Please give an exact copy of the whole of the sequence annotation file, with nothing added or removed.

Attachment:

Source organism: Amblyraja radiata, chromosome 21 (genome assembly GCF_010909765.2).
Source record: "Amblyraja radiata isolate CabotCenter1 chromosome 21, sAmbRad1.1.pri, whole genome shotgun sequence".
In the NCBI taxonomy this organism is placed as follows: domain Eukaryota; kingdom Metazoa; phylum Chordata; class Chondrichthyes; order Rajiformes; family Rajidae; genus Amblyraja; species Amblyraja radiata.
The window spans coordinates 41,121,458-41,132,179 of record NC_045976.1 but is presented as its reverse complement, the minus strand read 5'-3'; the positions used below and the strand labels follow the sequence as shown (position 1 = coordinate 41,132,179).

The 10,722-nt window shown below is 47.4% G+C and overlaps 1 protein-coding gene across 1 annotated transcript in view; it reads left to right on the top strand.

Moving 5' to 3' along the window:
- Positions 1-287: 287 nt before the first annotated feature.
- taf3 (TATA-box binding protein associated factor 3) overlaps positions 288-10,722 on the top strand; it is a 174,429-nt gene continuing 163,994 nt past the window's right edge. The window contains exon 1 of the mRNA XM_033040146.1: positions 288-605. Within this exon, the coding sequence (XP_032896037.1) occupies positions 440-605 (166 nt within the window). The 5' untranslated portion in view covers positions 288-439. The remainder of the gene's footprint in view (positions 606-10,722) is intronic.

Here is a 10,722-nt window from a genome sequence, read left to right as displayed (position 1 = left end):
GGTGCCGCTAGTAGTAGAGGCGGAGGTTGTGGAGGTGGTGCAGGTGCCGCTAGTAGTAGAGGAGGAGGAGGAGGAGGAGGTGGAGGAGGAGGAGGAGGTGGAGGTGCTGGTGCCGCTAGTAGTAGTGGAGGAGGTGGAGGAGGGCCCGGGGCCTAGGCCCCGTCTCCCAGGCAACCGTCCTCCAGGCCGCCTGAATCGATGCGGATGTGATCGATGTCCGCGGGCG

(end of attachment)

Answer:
Source organism: Amblyraja radiata, chromosome 21 (genome assembly GCF_010909765.2).
Source record: "Amblyraja radiata isolate CabotCenter1 chromosome 21, sAmbRad1.1.pri, whole genome shotgun sequence".
In the NCBI taxonomy this organism is placed as follows: domain Eukaryota; kingdom Metazoa; phylum Chordata; class Chondrichthyes; order Rajiformes; family Rajidae; genus Amblyraja; species Amblyraja radiata.
The window spans coordinates 41,121,458-41,132,179 of record NC_045976.1 but is presented as its reverse complement, the minus strand read 5'-3'; the positions used below and the strand labels follow the sequence as shown (position 1 = coordinate 41,132,179).

The 10,722-nt window shown below is 47.4% G+C and overlaps 1 protein-coding gene across 1 annotated transcript in view; it reads left to right on the top strand.

Moving 5' to 3' along the window:
- Positions 1-287: 287 nt before the first annotated feature.
- taf3 (TATA-box binding protein associated factor 3) overlaps positions 288-10,722 on the top strand; it is a 174,429-nt gene continuing 163,994 nt past the window's right edge. The window contains exon 1 of the mRNA XM_033040146.1: positions 288-605. Within this exon, the coding sequence (XP_032896037.1) occupies positions 440-605 (166 nt within the window). The 5' untranslated portion in view covers positions 288-439. The remainder of the gene's footprint in view (positions 606-10,722) is intronic.

Here is a 10,722-nt window from a genome sequence, read left to right as displayed (position 1 = left end):
GGTGCCGCTAGTAGTAGAGGCGGAGGTTGTGGAGGTGGTGCAGGTGCCGCTAGTAGTAGAGGAGGAGGAGGAGGAGGAGGTGGAGGAGGAGGAGGAGGTGGAGGTGCTGGTGCCGCTAGTAGTAGTGGAGGAGGTGGAGGAGGGCCCGGGGCCTAGGCCCCGTCTCCCAGGCAACCGTCCTCCAGGCCGCCTGAATCGATGCGGATGTGATCGATGTCCGCGGGCG